Mapp Names New DPW&UD Acting Director

 A former Jersey City official is Mayor Adrian O. Mapp's choice to serve as acting director of Public Works & Urban Development.

Mapp has informed the City Council of Oren K. Dabney's appointment as acting director on Dec. 6 and says in a letter he intends to submit Dabney's name for the governing body's advice and consent at the 2017 Reorganization Meeting.

The department includes six important divisions, including Planning, Inspections and Recreation. The post became vacant with the untimely death of DPW&UD Director Eric C. Watson in July. City Administrator Rick Smiley had been serving as acting director since Watson's passing.

According to online sources, Dabney had a variable relationship with Jersey City's Steve Fulop, challenging him when Fulop was a councilman and Dabney was head of the Jersey City Incinerator Authority, but then.being named acting Public Works director by Fulop in July 2014. However, he retired as head of the JCIA in August 2015 with lifetime health benefits for himself and his family and an estimated $77,472 pension. According to Jersey City's official web site, the JCIA was dissolved in April 2016, with the city assuming all its service responsibilities.

Newspaper accounts of the relationship between Fulop and Dabney echo the sometimes tense relationship of Mapp and Watson, who started out as the city's Public Works director but then became executive director of the newly-formed Plainfield Municipal Utilities in 1995. As council president in 2012, Mapp challenged the PMUA and called for its dissolution, but as mayor he welcomed Watson back as acting PW&UD director in 2014. Watson was approved by the council to serve until Dec. 31, 2017, but died in office.

The regular City Council meeting for December is 8 p.m. Monday (Dec. 12) in Municipal Court, 325 Watchung Ave.

Friday, December 9, 2016


My snapshot of the city Christmas tree, flanked by a menorah and a kinara, came out a little blurry, but that's how things are lately. Celebrate what you can, as best you can, in this holiday season.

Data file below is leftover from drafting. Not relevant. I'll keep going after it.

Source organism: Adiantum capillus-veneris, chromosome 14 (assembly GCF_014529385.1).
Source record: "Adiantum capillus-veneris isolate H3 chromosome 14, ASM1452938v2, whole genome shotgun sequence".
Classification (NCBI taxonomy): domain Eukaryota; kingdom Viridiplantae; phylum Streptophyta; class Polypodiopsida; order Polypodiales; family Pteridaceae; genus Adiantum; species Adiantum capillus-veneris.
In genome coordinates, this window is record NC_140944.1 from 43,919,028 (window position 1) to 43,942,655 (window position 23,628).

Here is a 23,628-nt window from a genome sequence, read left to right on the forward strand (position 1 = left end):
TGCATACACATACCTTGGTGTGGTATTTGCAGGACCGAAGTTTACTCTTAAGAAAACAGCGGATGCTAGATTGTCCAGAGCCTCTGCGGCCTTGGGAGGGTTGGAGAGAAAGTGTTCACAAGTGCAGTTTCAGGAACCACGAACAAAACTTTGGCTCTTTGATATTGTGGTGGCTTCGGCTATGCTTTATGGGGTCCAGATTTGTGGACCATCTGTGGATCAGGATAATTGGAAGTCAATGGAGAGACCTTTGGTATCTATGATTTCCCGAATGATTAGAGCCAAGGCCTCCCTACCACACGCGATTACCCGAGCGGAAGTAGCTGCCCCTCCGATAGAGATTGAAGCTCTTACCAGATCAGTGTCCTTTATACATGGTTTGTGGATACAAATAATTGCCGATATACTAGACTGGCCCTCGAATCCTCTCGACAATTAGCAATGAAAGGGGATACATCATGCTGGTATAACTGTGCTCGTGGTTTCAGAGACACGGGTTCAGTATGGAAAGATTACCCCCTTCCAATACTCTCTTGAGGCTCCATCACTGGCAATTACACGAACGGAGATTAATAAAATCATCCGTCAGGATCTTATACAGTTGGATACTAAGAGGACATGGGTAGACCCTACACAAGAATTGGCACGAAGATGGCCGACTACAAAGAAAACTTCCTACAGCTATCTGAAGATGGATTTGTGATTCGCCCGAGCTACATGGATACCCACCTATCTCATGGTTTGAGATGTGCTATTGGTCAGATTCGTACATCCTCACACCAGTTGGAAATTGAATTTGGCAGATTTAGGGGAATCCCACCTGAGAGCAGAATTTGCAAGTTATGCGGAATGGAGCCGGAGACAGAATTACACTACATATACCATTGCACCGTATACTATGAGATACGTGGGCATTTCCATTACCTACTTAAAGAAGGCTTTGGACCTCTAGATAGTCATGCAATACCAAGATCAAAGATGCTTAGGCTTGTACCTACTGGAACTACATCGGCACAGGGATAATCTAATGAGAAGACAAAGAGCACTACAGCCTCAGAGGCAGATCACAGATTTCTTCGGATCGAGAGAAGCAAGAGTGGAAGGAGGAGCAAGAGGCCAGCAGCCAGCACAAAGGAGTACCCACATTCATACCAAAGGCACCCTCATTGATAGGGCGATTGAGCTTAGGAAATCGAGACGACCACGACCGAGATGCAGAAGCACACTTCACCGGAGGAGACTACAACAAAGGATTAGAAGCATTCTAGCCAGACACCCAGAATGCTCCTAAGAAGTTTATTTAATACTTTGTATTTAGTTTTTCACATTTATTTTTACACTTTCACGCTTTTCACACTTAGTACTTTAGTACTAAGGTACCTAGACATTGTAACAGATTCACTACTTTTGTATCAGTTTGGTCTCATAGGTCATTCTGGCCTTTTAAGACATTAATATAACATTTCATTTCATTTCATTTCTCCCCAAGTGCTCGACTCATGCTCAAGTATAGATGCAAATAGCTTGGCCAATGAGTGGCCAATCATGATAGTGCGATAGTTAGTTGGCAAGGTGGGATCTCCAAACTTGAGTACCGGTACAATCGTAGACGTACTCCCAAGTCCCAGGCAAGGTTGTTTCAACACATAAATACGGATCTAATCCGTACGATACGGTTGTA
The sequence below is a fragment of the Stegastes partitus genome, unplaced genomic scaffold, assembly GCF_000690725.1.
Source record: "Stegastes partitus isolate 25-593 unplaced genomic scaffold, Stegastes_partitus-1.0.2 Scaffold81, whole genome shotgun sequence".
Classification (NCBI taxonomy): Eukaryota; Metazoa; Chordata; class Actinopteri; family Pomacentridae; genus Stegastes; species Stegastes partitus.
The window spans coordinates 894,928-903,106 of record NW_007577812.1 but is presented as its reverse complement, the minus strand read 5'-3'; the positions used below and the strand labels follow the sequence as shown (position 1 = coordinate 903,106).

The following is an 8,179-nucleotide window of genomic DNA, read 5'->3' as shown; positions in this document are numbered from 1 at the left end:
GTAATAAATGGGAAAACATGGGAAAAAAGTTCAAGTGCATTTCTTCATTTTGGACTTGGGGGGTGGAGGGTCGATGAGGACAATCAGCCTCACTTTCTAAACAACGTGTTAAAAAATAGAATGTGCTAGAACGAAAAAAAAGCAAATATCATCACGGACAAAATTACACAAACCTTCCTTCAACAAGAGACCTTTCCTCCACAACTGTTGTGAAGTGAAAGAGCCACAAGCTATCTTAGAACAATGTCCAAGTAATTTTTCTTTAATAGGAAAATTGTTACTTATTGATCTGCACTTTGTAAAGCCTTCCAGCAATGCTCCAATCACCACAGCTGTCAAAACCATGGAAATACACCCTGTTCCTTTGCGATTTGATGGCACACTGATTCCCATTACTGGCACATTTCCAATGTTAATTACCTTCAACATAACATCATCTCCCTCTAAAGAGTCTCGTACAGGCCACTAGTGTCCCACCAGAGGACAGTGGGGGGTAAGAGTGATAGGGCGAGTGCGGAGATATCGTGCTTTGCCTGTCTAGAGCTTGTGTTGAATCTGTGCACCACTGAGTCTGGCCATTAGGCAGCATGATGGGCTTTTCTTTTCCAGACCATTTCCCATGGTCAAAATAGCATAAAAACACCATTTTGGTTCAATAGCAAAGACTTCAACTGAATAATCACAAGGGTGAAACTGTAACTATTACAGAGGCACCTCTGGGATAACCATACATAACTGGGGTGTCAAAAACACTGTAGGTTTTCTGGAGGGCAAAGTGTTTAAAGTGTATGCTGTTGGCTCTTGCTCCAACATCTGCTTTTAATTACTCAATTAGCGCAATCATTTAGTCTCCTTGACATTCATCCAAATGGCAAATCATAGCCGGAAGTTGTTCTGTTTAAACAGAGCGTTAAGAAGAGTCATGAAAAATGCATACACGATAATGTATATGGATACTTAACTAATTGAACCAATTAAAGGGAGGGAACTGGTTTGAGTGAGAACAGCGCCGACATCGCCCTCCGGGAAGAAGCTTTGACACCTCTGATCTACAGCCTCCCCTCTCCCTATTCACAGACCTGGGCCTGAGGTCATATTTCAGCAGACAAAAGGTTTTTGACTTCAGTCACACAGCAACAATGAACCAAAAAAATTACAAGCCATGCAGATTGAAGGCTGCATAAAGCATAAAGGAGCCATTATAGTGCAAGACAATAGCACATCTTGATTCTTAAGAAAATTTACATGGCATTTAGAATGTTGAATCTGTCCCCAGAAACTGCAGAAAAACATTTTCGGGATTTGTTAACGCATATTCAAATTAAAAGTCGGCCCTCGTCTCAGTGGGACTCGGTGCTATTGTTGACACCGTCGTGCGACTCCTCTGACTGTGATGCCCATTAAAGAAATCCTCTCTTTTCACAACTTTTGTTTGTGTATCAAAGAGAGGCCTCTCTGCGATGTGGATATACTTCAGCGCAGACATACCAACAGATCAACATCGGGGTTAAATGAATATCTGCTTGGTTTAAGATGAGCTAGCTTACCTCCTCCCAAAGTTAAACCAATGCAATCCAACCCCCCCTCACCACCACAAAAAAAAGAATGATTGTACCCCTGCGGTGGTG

Thursday, December 8, 2016

Talk Tonight on "A Changing America"

If there's any one thing that defines Plainfield, it's diversity. Many people choose to live here specifically because of the city's embrace of diversity in heritage, relationships, abilities and beliefs. Now with a president-elect and impending administration that appear to favor particular groups over others and even attacks or threatens others, Plainfielders may be wondering what will happen in 2017 and beyond to change their lives.

Mayor Adrian O. Mapp is offering a public forum to discuss concerns of residents. "A Critical Conversation - Questions for a changing America" will take place tonight from 7 to 9 p.m. at the Senior Center, 400 East Front Street. All are welcome.

See more details here

My family is largely gone now, all the elders are deceased and I have no grandchildren. I feel a special concern for young families in these uncertain times. When I saw a Time magazine with Hitler as man of the year in 1938, my birth year, I wondered what my parents thought about bringing children into that world. My son arrived just before the assassination of President John F. Kennedy and my young daughter was puzzled by our speechless sadness. We got all got through the chilling events, but not without a lingering wariness. Now it seems we may be in for an attenuated span of worry over the unpredictable. Getting together and talking about it is a good first step.

Wednesday, December 7, 2016

From Russia With Love??

Graph of most popular countries among blog viewers
Blogger image